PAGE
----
The Landscape of the Body


Some of my favourite artworks of the present century are the marvellous collages created by the Belgian artist Sammy Slabbinck (featured image for Showtime and Living the High Life). Using found images from magazines dating from the 1950’s to the 1970’s that he collects from flea markets, Slabbinck skilfully re-combines the elements to create wryly humorous, slyly subversive and sometimes unsettling, subtly horrifying works.

Citing influences from Pop Art, Dada and Surrealism, in particular fellow Belgian Surrealist giant Rene Magritte (The Object of the EyeThe Human Condition, Pleasure), Slabbinck’s frequently colour-saturated collages play with size and scale: magnified parts of female bodies form part of a landscape which tiny men journey towards or galaxies are contained within cereal bowls which the perfect 60’s mother and daughter is sitting down at the breakfast table to consume.  The resultant images are startlingly lush with a trippiness that achieves the defamiliarisation that is the aim of all Surrealist art.

Postcards from a Twilight Zone

The Dark Ages
Anna Di Mezza-The Dark Ages 2017

Regulars readers will need no introduction to the wonderful Australian artist Anna Di Mezza, whose uncanny and compelling Surrealistic paintings of a retro parallel dimension have featured many times here (Double TakeQuestions & Answers with Anna Di MezzaEvolution and Transience). 2017 has been a busy and productive year for Anna and I am delighted to showcase her latest postcards from a none too distant Twilight Zone.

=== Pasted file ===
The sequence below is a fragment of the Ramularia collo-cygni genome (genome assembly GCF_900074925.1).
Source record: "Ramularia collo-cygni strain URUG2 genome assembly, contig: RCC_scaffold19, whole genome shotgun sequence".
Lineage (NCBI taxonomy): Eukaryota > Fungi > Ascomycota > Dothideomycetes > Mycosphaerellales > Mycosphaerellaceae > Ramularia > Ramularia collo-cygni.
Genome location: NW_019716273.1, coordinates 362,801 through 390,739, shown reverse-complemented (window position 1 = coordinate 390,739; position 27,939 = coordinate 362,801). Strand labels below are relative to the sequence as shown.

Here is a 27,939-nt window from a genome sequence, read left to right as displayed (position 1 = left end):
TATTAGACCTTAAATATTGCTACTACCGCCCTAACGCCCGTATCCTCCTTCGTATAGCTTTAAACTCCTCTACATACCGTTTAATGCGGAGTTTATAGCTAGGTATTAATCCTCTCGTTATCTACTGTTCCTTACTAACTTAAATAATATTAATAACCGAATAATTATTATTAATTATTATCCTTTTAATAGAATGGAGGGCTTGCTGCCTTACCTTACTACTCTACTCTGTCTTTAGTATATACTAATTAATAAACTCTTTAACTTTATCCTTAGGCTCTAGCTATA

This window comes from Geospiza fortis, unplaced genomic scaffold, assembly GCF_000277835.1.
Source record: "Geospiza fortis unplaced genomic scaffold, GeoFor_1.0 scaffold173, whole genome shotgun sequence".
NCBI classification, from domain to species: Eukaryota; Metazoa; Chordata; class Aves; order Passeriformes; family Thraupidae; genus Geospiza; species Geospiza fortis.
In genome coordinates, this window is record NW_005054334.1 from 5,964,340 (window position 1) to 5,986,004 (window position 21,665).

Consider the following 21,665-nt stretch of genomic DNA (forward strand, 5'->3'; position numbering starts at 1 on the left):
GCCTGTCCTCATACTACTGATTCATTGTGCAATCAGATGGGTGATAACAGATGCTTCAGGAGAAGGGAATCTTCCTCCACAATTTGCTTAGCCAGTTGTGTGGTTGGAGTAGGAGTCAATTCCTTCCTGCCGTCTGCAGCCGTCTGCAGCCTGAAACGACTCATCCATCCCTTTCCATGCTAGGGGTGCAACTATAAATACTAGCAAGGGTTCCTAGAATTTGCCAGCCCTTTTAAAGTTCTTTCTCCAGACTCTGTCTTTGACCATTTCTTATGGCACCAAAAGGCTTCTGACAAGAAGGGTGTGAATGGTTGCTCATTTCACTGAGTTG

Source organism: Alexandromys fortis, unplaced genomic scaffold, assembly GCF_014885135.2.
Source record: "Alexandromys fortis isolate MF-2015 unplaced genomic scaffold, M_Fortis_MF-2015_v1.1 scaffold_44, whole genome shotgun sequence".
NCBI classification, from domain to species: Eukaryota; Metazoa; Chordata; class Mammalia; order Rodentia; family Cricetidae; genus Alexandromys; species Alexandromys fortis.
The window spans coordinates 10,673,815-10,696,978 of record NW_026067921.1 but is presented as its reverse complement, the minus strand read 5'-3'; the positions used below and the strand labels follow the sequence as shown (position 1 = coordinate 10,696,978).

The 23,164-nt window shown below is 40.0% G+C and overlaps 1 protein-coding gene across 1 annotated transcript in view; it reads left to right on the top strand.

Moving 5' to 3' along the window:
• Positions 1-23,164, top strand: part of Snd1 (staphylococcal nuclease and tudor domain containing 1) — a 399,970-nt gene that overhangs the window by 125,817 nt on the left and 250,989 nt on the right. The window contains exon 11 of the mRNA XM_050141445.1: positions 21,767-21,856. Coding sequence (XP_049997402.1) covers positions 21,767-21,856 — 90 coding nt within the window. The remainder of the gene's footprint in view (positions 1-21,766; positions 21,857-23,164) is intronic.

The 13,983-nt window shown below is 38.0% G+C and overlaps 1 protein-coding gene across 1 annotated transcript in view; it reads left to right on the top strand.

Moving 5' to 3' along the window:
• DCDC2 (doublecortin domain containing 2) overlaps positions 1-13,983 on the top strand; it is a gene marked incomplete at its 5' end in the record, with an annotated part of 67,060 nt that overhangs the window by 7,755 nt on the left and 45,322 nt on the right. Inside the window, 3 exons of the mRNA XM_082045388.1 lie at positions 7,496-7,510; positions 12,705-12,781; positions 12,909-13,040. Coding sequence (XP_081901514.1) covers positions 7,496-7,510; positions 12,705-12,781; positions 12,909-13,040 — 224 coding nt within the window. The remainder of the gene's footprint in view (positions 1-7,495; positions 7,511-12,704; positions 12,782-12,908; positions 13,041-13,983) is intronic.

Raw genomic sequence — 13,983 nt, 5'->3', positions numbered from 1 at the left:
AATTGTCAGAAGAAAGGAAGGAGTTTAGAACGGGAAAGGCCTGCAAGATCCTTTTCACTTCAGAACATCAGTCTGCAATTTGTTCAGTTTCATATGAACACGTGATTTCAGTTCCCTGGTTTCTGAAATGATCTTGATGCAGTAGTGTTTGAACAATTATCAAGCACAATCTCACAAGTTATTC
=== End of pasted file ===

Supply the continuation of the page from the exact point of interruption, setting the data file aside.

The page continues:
As well as experimenting with colour reversals of existing paintings (the subject of a future post), Anna has produced a fine batch of new paintings that expand upon recurring motifs and throw her obsessions into sharp relief. The mysterious crystal formation makes a reappearance in both The Dark Ages, where immaculately coiffed (does anyone do 60’s hairstyles as well as Ms Di Mezza?) ladies participate in an inexplicable séance around the transparent totem, and Eternal. The Messenger sees a return to a vibrant, day-glo Pop Art colour palette with a Futurist handling of motion that makes for a memorably bold image.

The remaining two paintings featured are the startling Blind Privilege and Convenience, with their vivid and visceral representation of cuts of meat. It is hard not to detect a sharp satirical edge in both paintings, especially in the juxtaposition of the witty title of Convenience with the image of the unwinnable (have you ever won? have you ever seen anyone win?) fun-house claw machine dangling over slabs of raw meat while the young girl looks on with an expression of bound to be disappointed anticipation.

Eternal-Anna Di Mezza
Eternal 2017
The Messenger
The Messenger 2017
Blind Privilege
Blind Privilege 2017
Convenience 2017